On being desperate for approval.

I like to think of myself as self-aware. To me that means being reflective; being aware of my thoughts, feelings and actions.

One of the things I’ve noticed about myself for a while now is that I’m desperate for approval; something often accompanied by another issue, being a people pleaser.

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I’m working on these things but for now and for the purposes of this post, just imagine somebody screaming from a megaphone “Approve of me” at the top of their lungs, all day, everyday. Metaphorically speaking, that’s me and I know there’s a bunch of people out there who can relate.

You’re always wondering what people think, how they perceive you-from the way you look to your opinions, always wondering if you make the cut, wondering why no one gave you a pat on the shoulder, worrying about who’s watching you, always wanting to toe between the lines so you don’t piss anybody off. (Check out more approval seeking behaviours here).

I think it’s normal for us to care about how we’re perceived but an incessant need to please people or to seek approval has to get tiring, right?

We lose ourselves in the equation of our own lives.

So, what exactly is “approval”? And is it any different to “validation”? These are the questions I found myself asking in the drafting up process of this blog post.

I came across this article entitled “Validation is to Approval as Empathy is to Sympathy”. The title itself is telling as well as the following definitions included in the post:


I also considered the following definitions, as provided by the Oxford Online Dictionary:

Validation= Recognition or affirmation that a person or their feelings or opinions are valid or worthwhile.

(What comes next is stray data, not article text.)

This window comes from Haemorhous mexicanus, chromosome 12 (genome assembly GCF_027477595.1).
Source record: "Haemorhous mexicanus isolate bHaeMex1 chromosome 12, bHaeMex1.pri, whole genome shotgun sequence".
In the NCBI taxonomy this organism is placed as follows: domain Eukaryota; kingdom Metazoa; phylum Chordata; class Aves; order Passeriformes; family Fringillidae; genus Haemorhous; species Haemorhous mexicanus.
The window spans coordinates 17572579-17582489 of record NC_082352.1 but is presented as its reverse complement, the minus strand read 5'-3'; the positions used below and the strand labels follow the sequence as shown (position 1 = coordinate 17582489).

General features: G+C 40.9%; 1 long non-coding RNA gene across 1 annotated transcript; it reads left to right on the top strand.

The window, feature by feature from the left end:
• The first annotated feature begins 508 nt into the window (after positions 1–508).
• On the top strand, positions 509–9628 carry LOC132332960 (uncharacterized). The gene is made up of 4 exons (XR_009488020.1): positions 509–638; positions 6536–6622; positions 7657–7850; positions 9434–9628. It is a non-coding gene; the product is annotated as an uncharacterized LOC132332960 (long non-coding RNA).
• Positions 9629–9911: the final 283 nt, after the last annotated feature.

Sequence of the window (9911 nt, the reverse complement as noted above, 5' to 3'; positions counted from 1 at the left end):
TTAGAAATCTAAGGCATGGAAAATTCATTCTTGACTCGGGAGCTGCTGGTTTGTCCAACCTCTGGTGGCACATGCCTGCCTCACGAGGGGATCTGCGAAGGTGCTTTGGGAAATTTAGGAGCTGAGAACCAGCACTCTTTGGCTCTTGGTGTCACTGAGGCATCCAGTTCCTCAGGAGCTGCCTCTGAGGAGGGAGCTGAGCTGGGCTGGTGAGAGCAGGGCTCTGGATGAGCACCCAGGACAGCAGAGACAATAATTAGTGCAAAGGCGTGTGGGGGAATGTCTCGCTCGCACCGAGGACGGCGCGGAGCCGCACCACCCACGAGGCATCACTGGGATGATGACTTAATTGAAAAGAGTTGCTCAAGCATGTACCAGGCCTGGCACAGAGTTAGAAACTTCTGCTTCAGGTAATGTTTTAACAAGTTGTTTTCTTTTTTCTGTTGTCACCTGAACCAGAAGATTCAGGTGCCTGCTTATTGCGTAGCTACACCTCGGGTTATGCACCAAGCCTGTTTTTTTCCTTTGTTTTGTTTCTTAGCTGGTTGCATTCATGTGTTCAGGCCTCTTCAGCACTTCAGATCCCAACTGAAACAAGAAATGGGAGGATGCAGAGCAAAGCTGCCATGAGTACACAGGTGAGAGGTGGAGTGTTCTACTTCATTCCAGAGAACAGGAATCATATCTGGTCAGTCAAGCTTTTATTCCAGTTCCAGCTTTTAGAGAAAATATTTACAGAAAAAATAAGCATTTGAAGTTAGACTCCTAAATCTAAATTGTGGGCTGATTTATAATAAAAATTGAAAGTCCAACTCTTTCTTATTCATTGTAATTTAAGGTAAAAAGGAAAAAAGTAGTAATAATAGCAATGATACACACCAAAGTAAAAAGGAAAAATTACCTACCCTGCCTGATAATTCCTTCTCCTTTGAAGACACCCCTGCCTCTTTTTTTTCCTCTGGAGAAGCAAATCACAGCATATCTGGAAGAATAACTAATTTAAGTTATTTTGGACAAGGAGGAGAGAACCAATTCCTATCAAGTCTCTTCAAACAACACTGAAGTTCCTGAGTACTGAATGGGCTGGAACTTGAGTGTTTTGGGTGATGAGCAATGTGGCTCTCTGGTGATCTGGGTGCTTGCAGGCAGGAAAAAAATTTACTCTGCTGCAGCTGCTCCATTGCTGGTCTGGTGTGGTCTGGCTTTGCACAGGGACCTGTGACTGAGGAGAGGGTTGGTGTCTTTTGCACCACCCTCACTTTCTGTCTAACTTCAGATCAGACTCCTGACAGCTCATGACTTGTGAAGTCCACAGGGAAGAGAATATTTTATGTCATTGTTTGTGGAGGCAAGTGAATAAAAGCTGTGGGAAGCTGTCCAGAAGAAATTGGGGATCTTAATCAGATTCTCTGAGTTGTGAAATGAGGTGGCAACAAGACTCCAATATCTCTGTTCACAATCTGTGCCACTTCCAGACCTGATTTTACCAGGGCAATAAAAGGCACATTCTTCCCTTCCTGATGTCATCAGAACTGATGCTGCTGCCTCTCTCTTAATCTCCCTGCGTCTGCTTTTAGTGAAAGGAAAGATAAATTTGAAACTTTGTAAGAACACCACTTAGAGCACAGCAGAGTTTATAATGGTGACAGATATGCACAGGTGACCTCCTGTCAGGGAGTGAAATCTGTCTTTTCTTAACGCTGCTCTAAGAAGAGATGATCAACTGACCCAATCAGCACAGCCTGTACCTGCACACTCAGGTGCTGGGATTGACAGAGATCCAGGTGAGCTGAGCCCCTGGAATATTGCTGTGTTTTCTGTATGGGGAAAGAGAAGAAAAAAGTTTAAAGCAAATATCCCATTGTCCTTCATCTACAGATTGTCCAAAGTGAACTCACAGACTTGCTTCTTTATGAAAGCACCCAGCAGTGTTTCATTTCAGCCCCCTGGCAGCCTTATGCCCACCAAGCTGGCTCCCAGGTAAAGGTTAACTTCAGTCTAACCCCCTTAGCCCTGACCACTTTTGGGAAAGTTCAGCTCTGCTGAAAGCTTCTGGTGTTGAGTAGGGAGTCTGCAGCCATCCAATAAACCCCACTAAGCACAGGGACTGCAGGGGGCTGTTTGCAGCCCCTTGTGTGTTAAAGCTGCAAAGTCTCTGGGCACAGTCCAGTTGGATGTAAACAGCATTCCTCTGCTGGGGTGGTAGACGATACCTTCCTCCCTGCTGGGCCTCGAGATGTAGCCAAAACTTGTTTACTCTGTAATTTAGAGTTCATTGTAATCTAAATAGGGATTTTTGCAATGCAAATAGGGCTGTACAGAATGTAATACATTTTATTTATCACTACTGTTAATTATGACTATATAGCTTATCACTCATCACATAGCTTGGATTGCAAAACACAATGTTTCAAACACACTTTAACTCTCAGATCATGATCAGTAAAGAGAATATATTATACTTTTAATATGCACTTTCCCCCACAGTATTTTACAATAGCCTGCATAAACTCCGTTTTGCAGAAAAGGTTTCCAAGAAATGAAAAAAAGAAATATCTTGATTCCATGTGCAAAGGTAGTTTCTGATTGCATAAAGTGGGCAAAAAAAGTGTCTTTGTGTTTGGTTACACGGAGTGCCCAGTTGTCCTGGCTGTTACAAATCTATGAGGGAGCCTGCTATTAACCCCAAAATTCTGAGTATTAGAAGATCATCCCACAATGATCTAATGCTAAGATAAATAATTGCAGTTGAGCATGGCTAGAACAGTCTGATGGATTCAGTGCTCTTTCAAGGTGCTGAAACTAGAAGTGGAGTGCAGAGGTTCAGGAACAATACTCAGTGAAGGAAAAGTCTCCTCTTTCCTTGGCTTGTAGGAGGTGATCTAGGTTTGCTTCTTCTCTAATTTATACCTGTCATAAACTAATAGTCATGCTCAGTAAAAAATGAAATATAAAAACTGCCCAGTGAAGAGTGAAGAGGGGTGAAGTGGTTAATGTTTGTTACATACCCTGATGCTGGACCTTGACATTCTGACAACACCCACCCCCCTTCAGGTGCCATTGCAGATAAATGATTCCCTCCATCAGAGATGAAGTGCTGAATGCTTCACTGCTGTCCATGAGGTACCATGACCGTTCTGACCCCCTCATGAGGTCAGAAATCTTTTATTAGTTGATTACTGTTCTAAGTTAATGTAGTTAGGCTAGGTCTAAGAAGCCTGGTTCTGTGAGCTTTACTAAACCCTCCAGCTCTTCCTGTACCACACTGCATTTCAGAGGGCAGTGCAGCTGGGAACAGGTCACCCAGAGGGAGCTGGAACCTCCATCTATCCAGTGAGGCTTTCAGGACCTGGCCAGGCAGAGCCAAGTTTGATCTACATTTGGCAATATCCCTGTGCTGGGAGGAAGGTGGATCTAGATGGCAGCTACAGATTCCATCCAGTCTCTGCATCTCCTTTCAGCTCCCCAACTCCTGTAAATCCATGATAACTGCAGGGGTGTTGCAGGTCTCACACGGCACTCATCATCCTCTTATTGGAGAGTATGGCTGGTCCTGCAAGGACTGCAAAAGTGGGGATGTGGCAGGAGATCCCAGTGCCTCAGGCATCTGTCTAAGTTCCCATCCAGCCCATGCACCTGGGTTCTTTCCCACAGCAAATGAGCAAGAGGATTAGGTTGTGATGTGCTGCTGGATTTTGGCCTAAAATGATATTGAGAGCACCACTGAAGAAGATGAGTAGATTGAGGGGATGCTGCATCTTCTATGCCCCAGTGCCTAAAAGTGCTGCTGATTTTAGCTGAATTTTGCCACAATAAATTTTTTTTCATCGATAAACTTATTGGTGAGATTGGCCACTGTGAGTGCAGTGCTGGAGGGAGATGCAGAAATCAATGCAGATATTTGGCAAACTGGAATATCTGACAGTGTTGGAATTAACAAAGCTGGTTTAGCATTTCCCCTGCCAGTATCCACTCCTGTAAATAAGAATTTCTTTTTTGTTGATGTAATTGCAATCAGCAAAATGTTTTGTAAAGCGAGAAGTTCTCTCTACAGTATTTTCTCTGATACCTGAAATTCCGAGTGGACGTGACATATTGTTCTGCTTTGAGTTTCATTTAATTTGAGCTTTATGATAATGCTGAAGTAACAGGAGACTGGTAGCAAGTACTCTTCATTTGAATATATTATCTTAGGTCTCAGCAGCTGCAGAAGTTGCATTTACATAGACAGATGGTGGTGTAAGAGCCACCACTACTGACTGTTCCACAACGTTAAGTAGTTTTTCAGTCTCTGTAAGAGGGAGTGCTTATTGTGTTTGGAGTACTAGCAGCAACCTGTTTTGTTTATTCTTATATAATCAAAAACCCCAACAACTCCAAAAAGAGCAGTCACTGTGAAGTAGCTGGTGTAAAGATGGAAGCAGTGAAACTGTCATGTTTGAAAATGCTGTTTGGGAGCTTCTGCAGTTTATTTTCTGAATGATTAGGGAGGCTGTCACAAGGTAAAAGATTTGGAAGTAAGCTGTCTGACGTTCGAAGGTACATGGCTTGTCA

Approval= The belief that someone or something is good or acceptable.

What I took from this is that approval is about liking something, e.g. A “like” on an Instagram photo, complimenting somebody’s painting, enjoying or approving of a song.

Validation on the other hand, is deeper. For example, somebody telling you that your work helped them overcome something in their life or someone, despite differences in opinion, choosing to acknowledge your point of view. Validation is about being seen.

On the basis of all this then, I chose to use “approval” in the title of this blog post because I believe it is different from validation, in the sense of being more surface level and thus something we shouldn’t be desperate for.

We should not be desperate for validation from others either but I’m just trying to say that because of the nature of approval, it’s something we need not expect from everybody. Approval is fleeting.

Not everyone will approve of you and nor should they.

Not everyone will validate you either but I think that ultimately what most people desire from others is validation:

Validation. What is it? It’s getting feedback from others that “what I do and what I say matters to you. You hear me. You see me. You think of me. You thank me. You acknowledge my accomplishments. You appreciate my efforts.”